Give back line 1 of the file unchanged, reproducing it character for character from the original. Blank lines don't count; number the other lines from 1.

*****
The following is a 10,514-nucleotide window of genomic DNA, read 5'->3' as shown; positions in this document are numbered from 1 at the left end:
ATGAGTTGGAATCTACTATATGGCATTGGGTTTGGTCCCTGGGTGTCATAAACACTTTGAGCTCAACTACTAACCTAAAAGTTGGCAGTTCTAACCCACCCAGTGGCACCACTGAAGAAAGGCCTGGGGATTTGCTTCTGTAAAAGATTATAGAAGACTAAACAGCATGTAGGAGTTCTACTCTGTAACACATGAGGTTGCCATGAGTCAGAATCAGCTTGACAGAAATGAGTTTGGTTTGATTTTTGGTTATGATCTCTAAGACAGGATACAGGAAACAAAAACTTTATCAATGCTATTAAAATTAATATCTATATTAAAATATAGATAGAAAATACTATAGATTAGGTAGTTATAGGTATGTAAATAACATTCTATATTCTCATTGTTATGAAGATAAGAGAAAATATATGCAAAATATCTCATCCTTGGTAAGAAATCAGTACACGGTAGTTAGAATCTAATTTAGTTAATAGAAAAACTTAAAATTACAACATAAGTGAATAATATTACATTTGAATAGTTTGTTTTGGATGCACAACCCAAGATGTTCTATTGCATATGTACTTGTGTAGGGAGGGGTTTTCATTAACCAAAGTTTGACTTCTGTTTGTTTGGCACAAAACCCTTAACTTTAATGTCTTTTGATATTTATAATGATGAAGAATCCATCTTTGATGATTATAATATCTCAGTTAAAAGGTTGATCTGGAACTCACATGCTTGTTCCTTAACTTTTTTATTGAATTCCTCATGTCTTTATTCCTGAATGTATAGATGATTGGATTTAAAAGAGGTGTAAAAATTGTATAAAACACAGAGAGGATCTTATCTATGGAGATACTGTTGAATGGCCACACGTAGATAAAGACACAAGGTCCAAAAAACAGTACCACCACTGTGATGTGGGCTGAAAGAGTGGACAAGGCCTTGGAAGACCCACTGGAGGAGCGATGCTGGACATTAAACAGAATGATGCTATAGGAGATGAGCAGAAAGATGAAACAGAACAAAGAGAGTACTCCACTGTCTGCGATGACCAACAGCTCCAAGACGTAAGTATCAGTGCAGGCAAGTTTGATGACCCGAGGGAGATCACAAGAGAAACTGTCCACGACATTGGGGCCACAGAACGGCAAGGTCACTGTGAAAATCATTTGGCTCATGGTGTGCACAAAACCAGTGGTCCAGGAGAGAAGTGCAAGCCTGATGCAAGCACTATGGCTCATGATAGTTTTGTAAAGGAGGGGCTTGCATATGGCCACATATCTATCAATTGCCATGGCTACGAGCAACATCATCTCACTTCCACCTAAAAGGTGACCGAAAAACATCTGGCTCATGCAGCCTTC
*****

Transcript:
The following is a 10,514-nucleotide window of genomic DNA, read 5'->3' as shown; positions in this document are numbered from 1 at the left end: